|54||Izmit (3)||Izmit, downtown||Major||Light|
|56||Suleymanbey||5 km east of Golyaka||Collapse||-|
|57||Golcuk (1)||4 km west of downtown||Major||-|
|58||Golcuk (2)||Near Ford plant, west of city||Collapse||Moderate|
|59||Dariyeri Hasanbeyi||East of Duzce (a village)||Major||Light|
Before mid-1960s, major construction materials were wood and stone or brick masonry. Most of the recently constructed mosques and minarets were reinforced concrete. All of the reinforced concrete mosques were built after 1965. In older mosques, solid bricks were used in infill walls. Hollow clay tiles were used as infill material in the mosques built after late 1970s. As shown in Figure 5, 84 percent of the minarets surveyed in Duzce and Kaynasli were reinforced concrete, whereas only 46 percent of the minarets were reinforced concrete in Bolu. Unreinforced stone masonry was commonly used in old minarets as well as in the minarets constructed in recent years.
4. Observed earthquake damage
Comparison of Figures 6a and 6c indicates that the damage in RC mosques was less as compared to other structural systems. More than ten percent of the mosques surveyed collapsed. Three of the 26 mosques surveyed in Duzce and Kaynasli region collapsed. There was no collapsed mosque in Bolu, but five of the 21 mosques surveyed had to be closed after the October 12, 1999 earthquake. Closed Mosques in Bolu were Semsi Ahmet Pasa (Imaret), Yildirim Bayezid, Kadi, Camli and Yesil. Note that the first three of these mosques are at least 200 years old.
As illustrated in Figures 6b and 6d, percentage of all damaged minarets and only RC minarets are similar. Almost forty percent of the minarets collapsed, and approximately one third of the minarets were undamaged. Failure plane for almost all collapsed RC minarets was within 1.5 meter long region above the minaret base or pyramid-shaped transition segment (Figure 7a), where the longitudinal reinforcing bars were usually spliced. Horizontal circumferential cracks and spalling of concrete were commonly observed at the bottom of the cylindrical body of RC minarets (Figure 7a). Frequently, flexural cracks, concrete crushing or spalling was observed in this region of the damaged RC minarets. As shown in Figure 7, less frequently collapse or damage occurred within the transition segment and middle of the cylindrical body or near the top of the minaret.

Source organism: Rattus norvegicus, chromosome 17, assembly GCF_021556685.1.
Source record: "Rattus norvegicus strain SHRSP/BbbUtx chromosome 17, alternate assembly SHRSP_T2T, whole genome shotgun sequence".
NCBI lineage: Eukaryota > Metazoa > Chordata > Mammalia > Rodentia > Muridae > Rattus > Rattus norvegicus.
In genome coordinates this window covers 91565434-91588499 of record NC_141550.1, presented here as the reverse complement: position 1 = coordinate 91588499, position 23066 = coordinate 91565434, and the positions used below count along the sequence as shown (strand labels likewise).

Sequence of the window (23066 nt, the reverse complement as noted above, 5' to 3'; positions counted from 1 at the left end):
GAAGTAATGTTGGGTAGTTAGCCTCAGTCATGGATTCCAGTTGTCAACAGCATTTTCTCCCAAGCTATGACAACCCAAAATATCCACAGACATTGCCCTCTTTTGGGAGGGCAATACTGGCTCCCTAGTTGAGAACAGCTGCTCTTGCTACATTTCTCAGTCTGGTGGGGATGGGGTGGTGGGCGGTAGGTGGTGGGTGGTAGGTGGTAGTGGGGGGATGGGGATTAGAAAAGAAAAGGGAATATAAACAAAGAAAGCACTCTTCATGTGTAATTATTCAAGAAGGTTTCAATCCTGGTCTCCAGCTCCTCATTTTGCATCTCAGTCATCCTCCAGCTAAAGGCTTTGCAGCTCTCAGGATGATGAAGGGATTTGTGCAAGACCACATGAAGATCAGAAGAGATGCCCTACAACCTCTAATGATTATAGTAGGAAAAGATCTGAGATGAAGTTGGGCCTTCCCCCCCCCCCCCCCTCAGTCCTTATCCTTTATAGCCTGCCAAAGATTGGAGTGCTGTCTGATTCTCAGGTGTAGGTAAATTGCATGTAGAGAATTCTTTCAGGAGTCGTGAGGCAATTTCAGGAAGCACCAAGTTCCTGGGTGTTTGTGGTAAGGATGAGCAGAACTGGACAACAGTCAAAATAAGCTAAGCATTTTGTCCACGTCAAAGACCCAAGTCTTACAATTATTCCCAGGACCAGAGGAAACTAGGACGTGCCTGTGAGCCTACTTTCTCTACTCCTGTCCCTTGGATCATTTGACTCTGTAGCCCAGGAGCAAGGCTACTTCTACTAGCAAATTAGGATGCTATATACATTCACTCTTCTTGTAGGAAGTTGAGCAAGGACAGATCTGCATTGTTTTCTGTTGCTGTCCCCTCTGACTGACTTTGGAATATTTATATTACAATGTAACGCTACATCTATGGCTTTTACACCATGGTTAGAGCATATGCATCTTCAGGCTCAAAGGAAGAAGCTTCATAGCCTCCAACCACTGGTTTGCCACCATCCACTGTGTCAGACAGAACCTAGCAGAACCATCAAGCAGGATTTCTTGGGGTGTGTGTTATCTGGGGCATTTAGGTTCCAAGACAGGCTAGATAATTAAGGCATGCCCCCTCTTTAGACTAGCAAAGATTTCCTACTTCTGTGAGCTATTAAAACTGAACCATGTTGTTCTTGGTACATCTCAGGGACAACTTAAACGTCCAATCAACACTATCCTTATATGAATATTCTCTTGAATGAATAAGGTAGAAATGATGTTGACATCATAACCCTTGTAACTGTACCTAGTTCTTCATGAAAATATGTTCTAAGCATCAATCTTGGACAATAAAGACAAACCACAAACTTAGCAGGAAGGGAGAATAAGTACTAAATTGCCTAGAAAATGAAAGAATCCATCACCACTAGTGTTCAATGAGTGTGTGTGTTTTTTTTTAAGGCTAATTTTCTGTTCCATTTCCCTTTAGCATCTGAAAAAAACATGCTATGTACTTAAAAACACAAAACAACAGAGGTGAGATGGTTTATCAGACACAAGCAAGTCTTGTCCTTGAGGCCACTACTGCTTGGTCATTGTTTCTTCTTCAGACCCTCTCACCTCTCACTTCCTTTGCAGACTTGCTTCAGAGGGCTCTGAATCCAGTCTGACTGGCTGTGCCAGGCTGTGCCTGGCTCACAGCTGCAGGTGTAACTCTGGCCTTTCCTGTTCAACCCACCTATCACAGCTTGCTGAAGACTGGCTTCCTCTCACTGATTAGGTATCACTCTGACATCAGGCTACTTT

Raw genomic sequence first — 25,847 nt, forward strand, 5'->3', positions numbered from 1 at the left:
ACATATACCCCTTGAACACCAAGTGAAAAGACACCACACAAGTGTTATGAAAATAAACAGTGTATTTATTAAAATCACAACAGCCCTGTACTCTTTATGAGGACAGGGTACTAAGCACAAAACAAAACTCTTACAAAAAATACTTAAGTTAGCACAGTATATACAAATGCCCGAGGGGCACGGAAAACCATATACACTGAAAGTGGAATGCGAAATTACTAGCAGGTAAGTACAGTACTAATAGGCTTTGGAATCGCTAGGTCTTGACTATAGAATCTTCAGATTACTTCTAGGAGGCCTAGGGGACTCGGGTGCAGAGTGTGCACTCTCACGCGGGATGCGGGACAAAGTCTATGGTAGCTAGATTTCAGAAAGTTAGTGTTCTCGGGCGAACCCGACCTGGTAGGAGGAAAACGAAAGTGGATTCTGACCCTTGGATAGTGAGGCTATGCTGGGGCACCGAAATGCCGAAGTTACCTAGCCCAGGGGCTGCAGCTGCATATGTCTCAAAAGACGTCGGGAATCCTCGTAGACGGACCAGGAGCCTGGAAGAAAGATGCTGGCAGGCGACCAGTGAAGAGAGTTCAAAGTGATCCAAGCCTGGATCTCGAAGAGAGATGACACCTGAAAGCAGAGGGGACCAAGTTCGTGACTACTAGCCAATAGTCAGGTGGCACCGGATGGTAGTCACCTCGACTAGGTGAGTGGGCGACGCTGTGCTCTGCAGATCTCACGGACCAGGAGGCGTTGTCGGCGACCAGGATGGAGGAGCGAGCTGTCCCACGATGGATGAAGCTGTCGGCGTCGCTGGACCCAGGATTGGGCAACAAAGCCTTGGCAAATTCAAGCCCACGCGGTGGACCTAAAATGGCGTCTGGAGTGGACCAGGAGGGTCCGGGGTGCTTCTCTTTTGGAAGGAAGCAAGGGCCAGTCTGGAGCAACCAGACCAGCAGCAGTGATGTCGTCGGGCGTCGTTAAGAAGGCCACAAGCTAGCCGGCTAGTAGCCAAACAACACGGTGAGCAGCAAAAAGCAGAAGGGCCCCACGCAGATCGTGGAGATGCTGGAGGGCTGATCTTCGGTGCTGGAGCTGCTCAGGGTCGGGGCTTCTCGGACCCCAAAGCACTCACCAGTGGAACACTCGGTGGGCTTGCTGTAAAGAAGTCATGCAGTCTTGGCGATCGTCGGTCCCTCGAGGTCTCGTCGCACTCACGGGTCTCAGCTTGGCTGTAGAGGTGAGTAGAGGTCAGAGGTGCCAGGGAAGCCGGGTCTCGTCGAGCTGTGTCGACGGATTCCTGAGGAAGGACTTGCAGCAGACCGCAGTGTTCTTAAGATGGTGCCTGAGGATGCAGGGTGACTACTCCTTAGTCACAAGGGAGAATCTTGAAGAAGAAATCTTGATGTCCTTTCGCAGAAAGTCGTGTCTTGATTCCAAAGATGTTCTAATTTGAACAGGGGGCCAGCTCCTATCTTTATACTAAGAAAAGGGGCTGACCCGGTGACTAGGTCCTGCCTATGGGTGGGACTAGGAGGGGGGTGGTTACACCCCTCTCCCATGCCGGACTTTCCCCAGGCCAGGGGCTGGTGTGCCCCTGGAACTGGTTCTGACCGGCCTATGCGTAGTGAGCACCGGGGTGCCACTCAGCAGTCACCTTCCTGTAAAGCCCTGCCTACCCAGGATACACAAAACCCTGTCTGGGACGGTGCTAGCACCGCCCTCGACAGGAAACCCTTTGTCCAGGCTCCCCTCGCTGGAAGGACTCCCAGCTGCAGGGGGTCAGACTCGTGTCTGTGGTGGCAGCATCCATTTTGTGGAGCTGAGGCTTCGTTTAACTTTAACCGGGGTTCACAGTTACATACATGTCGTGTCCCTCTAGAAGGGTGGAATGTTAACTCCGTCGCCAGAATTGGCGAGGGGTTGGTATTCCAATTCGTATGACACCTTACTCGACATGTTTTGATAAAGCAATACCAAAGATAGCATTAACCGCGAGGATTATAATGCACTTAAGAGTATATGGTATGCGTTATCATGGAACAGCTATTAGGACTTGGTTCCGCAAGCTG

The ratio of collapsed or damaged unreinforced solid brick or stone masonry minarets was much larger than that of RC minarets. As listed in Table 4, majority of the visited masonry minarets collapsed (Sezen et al. 2003, and Firat 1999). Note that most of these minarets were either very new or few hundred years old (Tables 2 and 3). A minaret may either have an independent foundation (referred to as Type I minaret hereafter) or the base of the minaret may be attached to the roof of the mosque (referred to as Type II minaret). The minarets in Figures 2 and 7 are Type I and II minarets, respectively. In Type II minarets, the minaret and mosque structure respond independently. Large deformatiosn or failure in one structure does not affect the other one.
Lateral laod resisting mechanism of minarets are quite different from that of other structures. The height of center of minaret’s mass can be very high above ground, resulting in large bending moments and shear forces. Masonry minarets without reinforcement or clamps (Figures 3 and 4) and with weak mortat are the most vulnerable against earthquakes. Masonry minarets typically either collapsed or suffered minor or no damage. This suggests that these minarets had no ductility or very limited deformation capacity. If the demand due to lateral earthquake forces is less than minaret’s ultimate strength, minaret behaves elastically and suffers no damage. However, as soon as lateral demand exceeds the elastic capacity, the minaret collapses. Unlike RC minarets, masonry minarets failed at different locations along the height of the minaret inconsistently (Figure 8). The Imaret and Kadi mosques and possibly their minarets were 600 and 500 year old, respectively. As shown in Figures 8a and 8b, their minarets collapsed at the bottom of the cylindrical body. On the other hand, the Oksuztekke minaret collapsed at its mid-height (Figure 8c). Oksuztekke mosque was constructed only six years before the 1999 earthquakes (Table 2).